Tuesday, June 18, 2013

What Mother Nature Tells Us

Apologies to anyone who read this post before it was finished- Miss Bonanza Jellybean hit publish prematurely.

I was watching a program on Veria Living yesterday (great channel!) on which Alex Jamieson, of Supersize Me fame, was discussing the health benefits of garbanzo beans.  She talked about how good they were for the heart, and how, coincidentally, they look quite similar to it.  The show host, Dr. Holly, then mentioned the resemblance of walnuts to the human brain, and how good they are for its health.  "Isn't it funny how nature does that for us?" She asked.  I found this topic so fascinating that I decided to look into it further.  Here's what I found.

Chickpeas- The Heart

Garbonzo Beans do look quite a bit like the heart, don't they?  And Alex Jamieson was right-they are full of heart healthy dietary fiber.  Fiber is only found in plant foods, and is a must in our diets. It reduces blood pressure, lowers LDL, and eases inflammation, thereby reducing risk of heart attack, stroke, and heart disease.source

     Walnuts- The Brain
I think we've all noticed the (somewhat eery) resemblance between walnuts and the brain.  But did you know they are one of the best plant based foods for it?  That's because they "contain alpha-lineolic acid (ALA), an essential omega-3 fatty acid, as well as other polyphenols that act as antioxidants and may actually block the signals produced by free radicals that can later produce compounds that would increase inflammation."(source).  Fish Oil has been in the supplement spotlight for quite a while now, but, despite what we've been told for years (and are still being told by recyclers of old information) research is now finding that the shorter chain fatty acids found in plants, such as walnuts, have similar effects to the long chain fatty acids in animal sources, even providing additional benefits due to their high levels of antioxidants.  Is there anything plants can't do?

Corn- The Pancreas

Once again- fiber, fiber, fiber, only found in plants, is absolutely essential for our health.  And the pancreas.  In fact, research has shown that people who eat high fiber diets have a 50%-60% lower risk of pancreatic cancer!(source)

Sweet Potatoes- The Liver

High in Vitamin A, sweet potatoes can actually loosen up tough fibers caused by excessive drinking or vitamin deficiencies, and eliminate free radicals that cause degeneration over time.(source)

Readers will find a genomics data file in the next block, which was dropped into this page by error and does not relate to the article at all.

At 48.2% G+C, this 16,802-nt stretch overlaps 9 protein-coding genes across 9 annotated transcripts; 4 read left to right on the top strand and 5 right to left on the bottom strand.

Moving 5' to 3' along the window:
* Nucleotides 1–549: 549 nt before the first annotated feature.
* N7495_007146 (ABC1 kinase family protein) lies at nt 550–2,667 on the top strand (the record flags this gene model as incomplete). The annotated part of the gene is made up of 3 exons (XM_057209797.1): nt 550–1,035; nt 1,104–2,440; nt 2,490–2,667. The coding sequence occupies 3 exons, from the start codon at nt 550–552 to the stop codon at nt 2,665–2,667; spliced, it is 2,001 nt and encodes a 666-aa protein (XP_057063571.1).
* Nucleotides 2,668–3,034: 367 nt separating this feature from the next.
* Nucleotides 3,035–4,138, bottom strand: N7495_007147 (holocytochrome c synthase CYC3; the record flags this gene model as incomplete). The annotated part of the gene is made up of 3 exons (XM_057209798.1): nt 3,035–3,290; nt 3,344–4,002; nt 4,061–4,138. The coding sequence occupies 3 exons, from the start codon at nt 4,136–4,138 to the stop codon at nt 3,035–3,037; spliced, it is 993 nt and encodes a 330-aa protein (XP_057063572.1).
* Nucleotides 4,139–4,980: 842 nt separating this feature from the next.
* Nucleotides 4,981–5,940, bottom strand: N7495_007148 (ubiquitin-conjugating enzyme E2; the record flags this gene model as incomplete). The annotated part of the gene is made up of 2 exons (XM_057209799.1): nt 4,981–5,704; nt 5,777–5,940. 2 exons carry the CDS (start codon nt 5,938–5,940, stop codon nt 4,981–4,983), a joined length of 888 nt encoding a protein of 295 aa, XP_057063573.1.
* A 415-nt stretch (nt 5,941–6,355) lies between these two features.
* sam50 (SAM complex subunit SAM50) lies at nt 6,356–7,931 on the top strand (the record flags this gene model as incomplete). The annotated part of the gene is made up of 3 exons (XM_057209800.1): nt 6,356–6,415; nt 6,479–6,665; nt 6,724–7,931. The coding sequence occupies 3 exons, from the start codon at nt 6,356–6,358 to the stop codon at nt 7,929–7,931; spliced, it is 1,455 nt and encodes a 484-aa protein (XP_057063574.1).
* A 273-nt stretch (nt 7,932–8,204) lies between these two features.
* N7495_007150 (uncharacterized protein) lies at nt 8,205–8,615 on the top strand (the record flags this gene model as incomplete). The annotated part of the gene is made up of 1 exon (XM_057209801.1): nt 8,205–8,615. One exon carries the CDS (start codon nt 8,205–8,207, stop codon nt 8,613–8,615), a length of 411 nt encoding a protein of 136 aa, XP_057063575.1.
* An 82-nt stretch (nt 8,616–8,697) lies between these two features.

Carrots- The Eyes

Speaking of Vitamin A, did you know deficiencies in this nutrient are the leading cause of blindness in developing countries and in the elderly?  Not something you want to mess around with.  Vitamin A removes free radicals from cells of the eyes and protects the surface of the eye, the cornea, from damage.(source)

Beets- Blood Vessels

Beets are high in nitrates, which not only open blood vessels in the body, increasing blood flow and oxygen to places in the body which are lacking, but also increase blood flow to the brain, possibly reducing risk of dementia.(source)

Alfalfa Sprouts- Hair

Chia Pets aren't the only things alfalfa sprouts grow hair on.  That's because they're high in protein- one of the highest protein plants you can eat, in fact.  Protein encourages hair growth and stimulates the roots of your hair.(source)  

Suffice it to say, Mother Nature is looking out for us, and has done her best to take the guesswork out of healthy eating.  I think we'd all do well to stop taking nutrition advice from labels and start heeding her signs.  Happy eating!

Picture Sources:  Kidney Beans, Kidney, Walnut, Brain, CornPancreas, Sweet PotatoLiver, Carrot, Eye, Garbanzo BeansHeart, BeetsBlood, Alfalfa Sprouts, Hair

Thursday, June 6, 2013

Cajun Pasta Aglio E Olio

Some traditionalists will call this sacrilege.  I call them boring.

Yes, Pasta Aglio E Olio is perfect in its simplicity.  But there is much to be learned from its technique.

The first time I tried the original I was flabbergasted- it was positively creamy.  And yet there was absolutely no cream, no butter and flour involved.  It was a hit with the entire family, and quickly became a staple in our home.  It still is to this day.

Since my transition to a mostly vegan diet I've been missing a lot of old favorites.  My Southwestern Pasta recipe was one of my absolute favorites, so I utilized what I learned from Pasta Aglio E Olio to veganize it.  The results are amazing.  I really don't think I notice much of a difference between the two, and this version is so much healthier as well.  Not to mention easier!  No fussing over a roux, here.  I'm looking forward to utilizing this method in so many new ways.

Cajun Pasta Aglio E Olio

1 lb pasta noodles, any kind
1/2 red bell pepper, sliced
1/2 green bell pepper, sliced
1/2 red onion, sliced
1/2 yellow onion, sliced
1/4 cup minced garlic
1/4 cup extra virgin olive oil, plus extra
1/4 cup chopped cilantro
1/2 cup reserved pasta water
2 tablespoons tomato paste
1-2 tablespoons cajun seasoning (they vary by brand- I use and love this one
salt and pepper to taste
fresh lime, a few squeezes to taste
Optional- parmesan or nutritional yeast

Bring a large pot of salted water to boil and cook noodles according to al dente instructions on box.  Meanwhile, sautee peppers and onions over medium heat in a bit of olive oil.  Allow them to soften a bit, then add garlic and 1/4 cup olive oil.  Continue to cook, stirring often so as not to burn the garlic, then add cilantro and remove from heat.  Remember to reserve 1/2 cup of your cooked pasta water, then drain rest of pasta in a colander and return to pot.  Using a rubber spatula, transfer sauteed veggies, along with all of the oil in the pan, and add to noodles.  Add pasta water, tomato paste, and cajun seasoning.  Season to taste with salt and pepper, then finish off with fresh squeezed lime juice.  Add parmesan or nutritional yeast if desired.  Enjoy!